High in good bacteria, the benefits of yoghurt on gastrointestinal health have been said to provide health benefits for certain gastrointestinal conditions, including lactose intolerance, constipation, IBS, colon cancer, inflammatory bowel disease, Helicobacter pylori infection, and allergies. Look for the nutrition label and make sure no added sugar is used. Opt for Greek yoghurt varieties and use your own frozen berries and cinnamon to sweeten.
Science backs these ideas up when it comes shedding belly fat: In one study published in The Journal of Nutrition, researchers had overweight men and women follow a high-protein diet (30 percent protein, 40 percent carbs, and 30 percent fat) or a high-carb diet (15 percent protein, 55 percent carbs, and 30 percent fat). After one year of weight loss and maintenance, they found that the high-protein group experienced a 21 percent greater weight loss and 27 percent greater body fat loss on average than the high-carb group.
We know: the idea of sitting with your eyes closed for anything more than, oh, three minutes isn't always realistic. But researchers say the practice helps create mindfulness, which is key to breaking destructive habits like overeating. When overweight women meditated for six weeks, they decreased their frequency of binge-eating episodes (like, meaning to eat just a handful of tortilla chips but devouring whole bag) by over 50 percent. Tiffany Cruikshank, author of Meditate Your Weight, agrees, saying that "meditation can help rewire how your brain responds to stress." And you don't have to sit in a dark room and chant. Just schedule a meditation appointment in your calendar; then find a comfortable position to sit in (not your bed — you're way more likely to fall asleep). Set a timer on your phone, close your eyes, and focus on nothing but your breath. Do it for as long as you can — starting with three to five minutes is totally fine, and it's completely normal for your mind to wander — and gradually add more time. As you advance, download the Mindfulness App or Meditation Studio for guided sessions.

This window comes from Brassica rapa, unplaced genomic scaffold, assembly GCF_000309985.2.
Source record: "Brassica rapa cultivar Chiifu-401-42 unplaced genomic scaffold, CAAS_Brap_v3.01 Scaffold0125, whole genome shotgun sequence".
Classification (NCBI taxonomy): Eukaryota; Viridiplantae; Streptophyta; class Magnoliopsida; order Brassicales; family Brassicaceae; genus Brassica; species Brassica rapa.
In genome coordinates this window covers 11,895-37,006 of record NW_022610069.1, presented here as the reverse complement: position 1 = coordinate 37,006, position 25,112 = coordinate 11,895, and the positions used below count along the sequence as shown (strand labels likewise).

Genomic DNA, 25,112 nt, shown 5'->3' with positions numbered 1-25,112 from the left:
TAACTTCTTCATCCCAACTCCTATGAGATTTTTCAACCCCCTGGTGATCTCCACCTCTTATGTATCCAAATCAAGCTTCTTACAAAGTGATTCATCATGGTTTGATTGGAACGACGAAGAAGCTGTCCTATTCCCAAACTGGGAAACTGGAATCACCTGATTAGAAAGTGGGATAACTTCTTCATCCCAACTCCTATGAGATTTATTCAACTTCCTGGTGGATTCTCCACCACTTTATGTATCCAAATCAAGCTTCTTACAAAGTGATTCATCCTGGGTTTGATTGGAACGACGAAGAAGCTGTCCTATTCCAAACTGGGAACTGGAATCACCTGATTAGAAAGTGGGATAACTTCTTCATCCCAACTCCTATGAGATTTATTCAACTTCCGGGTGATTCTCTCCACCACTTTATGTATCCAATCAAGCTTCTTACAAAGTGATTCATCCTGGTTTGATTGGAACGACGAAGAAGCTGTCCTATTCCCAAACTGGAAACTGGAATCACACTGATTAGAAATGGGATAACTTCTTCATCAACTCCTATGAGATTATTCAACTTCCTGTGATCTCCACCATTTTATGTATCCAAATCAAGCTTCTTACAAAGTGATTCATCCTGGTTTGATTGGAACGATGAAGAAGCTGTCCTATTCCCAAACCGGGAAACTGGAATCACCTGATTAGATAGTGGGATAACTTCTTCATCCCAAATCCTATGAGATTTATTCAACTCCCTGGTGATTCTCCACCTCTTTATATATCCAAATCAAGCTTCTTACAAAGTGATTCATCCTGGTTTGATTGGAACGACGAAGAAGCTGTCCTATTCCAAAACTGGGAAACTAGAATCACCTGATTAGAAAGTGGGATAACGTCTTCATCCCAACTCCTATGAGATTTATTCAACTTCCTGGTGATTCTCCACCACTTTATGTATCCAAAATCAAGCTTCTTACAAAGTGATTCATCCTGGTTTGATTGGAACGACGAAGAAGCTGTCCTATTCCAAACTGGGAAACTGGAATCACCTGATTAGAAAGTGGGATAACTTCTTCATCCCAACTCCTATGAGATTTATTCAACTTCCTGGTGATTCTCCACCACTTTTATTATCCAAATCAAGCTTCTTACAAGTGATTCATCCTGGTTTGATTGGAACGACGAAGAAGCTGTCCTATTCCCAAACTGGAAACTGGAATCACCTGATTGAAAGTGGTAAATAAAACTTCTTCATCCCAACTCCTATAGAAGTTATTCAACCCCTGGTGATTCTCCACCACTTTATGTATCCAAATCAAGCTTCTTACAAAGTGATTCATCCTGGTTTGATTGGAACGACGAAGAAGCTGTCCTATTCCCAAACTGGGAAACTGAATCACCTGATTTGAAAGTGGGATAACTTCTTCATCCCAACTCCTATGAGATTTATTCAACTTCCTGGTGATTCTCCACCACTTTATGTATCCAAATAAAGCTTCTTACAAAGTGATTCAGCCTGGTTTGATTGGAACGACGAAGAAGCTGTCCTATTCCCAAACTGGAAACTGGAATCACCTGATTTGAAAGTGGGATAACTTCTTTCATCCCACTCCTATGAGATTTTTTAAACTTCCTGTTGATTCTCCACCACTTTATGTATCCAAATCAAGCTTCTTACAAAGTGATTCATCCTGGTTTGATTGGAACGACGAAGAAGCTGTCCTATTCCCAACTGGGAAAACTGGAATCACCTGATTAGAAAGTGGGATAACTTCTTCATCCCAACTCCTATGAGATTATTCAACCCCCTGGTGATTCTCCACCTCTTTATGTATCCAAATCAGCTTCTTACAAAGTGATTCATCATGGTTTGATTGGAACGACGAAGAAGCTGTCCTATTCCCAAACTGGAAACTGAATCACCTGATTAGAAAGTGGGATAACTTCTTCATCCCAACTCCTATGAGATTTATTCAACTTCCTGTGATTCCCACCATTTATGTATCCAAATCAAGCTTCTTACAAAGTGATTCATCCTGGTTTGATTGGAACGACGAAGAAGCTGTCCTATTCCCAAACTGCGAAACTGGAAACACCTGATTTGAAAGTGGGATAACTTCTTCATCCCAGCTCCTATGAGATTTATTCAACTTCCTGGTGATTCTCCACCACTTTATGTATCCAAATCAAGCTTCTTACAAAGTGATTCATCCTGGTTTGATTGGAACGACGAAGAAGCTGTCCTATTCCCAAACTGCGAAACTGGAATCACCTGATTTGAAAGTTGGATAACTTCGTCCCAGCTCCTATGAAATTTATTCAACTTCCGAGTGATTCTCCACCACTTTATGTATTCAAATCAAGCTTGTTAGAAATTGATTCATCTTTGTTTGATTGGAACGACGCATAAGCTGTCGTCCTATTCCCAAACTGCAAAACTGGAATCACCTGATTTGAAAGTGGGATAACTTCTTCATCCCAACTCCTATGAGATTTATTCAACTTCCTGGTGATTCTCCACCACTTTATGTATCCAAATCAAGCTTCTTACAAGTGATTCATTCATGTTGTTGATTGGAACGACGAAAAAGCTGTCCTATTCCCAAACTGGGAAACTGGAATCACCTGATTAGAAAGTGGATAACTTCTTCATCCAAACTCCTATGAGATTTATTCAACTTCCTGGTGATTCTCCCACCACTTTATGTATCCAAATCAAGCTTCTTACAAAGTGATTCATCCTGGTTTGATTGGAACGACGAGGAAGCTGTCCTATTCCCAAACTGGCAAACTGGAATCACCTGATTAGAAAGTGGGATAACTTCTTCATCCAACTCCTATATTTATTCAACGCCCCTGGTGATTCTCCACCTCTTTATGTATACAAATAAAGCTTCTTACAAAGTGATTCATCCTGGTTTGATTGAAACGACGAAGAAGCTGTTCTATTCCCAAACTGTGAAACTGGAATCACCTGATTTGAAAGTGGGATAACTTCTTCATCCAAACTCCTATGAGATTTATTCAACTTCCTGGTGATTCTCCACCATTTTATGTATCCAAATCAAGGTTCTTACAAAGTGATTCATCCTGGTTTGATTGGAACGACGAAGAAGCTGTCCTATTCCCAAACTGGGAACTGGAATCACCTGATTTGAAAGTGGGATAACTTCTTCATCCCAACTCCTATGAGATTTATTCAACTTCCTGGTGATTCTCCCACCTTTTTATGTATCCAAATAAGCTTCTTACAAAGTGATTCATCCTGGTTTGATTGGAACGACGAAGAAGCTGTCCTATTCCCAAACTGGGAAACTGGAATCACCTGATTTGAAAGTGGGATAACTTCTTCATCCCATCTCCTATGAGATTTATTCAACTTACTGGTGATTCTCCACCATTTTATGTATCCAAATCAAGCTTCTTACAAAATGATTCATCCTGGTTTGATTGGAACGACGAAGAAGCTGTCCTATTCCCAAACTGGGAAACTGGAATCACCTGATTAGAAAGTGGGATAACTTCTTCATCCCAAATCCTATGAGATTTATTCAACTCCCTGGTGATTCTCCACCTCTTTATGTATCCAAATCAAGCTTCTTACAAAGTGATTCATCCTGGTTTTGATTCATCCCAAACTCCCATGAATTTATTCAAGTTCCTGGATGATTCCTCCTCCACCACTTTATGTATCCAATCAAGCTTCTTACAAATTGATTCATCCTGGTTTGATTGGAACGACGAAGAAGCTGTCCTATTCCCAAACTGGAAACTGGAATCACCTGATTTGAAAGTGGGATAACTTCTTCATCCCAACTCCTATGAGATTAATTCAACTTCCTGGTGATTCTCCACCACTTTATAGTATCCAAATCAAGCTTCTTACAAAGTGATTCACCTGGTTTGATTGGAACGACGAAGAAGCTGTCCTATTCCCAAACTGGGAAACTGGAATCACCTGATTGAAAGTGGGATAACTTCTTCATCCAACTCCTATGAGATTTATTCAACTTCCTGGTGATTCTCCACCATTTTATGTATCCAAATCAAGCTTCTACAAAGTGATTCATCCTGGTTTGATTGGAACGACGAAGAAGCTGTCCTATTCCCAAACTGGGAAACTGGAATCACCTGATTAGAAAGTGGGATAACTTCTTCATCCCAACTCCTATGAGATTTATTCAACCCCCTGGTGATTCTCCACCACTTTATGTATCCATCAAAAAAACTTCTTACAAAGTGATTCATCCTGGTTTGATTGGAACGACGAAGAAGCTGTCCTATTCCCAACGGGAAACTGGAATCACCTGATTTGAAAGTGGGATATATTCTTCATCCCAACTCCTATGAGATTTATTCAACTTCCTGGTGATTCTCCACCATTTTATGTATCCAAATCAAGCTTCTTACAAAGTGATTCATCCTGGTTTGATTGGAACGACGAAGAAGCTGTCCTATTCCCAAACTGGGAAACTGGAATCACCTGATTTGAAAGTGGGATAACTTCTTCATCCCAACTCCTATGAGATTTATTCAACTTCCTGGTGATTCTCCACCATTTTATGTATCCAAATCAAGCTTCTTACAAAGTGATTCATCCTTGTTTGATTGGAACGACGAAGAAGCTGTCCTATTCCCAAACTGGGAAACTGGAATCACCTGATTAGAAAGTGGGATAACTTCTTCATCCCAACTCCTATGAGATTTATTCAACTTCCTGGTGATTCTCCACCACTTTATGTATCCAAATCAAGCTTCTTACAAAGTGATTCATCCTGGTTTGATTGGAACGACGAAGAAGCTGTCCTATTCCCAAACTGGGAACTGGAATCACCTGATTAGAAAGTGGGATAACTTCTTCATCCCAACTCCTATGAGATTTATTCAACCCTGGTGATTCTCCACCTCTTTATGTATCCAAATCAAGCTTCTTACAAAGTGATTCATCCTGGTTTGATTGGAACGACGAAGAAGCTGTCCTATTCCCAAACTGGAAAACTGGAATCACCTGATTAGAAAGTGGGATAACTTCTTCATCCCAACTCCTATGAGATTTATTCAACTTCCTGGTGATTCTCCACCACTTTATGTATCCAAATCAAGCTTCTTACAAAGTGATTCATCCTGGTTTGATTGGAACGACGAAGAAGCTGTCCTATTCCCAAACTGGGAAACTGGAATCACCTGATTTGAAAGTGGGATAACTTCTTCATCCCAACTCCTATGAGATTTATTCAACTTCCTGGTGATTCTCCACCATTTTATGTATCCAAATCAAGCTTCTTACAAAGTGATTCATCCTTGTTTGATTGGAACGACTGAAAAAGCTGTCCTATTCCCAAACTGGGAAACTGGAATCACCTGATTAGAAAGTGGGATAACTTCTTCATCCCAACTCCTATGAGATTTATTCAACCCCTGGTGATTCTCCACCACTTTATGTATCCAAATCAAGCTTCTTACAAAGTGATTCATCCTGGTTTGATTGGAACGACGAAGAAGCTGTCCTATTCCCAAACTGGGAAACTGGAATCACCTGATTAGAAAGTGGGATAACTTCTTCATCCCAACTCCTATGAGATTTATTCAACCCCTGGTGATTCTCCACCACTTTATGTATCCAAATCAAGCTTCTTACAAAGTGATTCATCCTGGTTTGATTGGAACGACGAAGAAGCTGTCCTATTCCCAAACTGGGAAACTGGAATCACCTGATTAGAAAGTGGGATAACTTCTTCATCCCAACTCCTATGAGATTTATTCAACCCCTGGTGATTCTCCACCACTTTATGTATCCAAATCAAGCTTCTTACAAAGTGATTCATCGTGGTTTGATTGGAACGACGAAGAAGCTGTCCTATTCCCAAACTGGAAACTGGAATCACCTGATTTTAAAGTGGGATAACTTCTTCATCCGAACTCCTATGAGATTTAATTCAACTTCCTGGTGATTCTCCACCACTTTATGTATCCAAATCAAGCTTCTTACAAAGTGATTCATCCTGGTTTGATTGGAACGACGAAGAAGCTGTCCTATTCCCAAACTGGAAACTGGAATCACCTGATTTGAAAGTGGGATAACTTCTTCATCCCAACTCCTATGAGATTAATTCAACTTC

Go ahead. Pop up a bowl. Sans the butter and salt, popcorn is a real gut whittler. Why? Because popcorn is a whole grain—and a study revealed that people who ate lots of whole grains had smaller middles compared with folks who ate mostly refined grains. So while you're waiting for yours to pop, clear all the white rice, pasta, and bread out of your cupboards. (Related: Give your popcorn some low-guilt flavor with these tips.)
“Include lots of nutrient-rich vegetables, a source of protein and some healthy, unprocessed carbs,” says Belalij. “Start with leafy greens such as spinach, kale and collard greens, then add carrots, broccoli and peas. Lean meats, including turkey and chicken, are ideal as they are lower in fat and therefore calories, or, if you are vegetarian/vegan, add in tofu or a handful of nuts such as pine, cashew or almonds and a sprinkling of seeds (sunflower, sesame, pumpkin). When it comes to carbohydrates, rice, quinoa and potatoes are perfect.”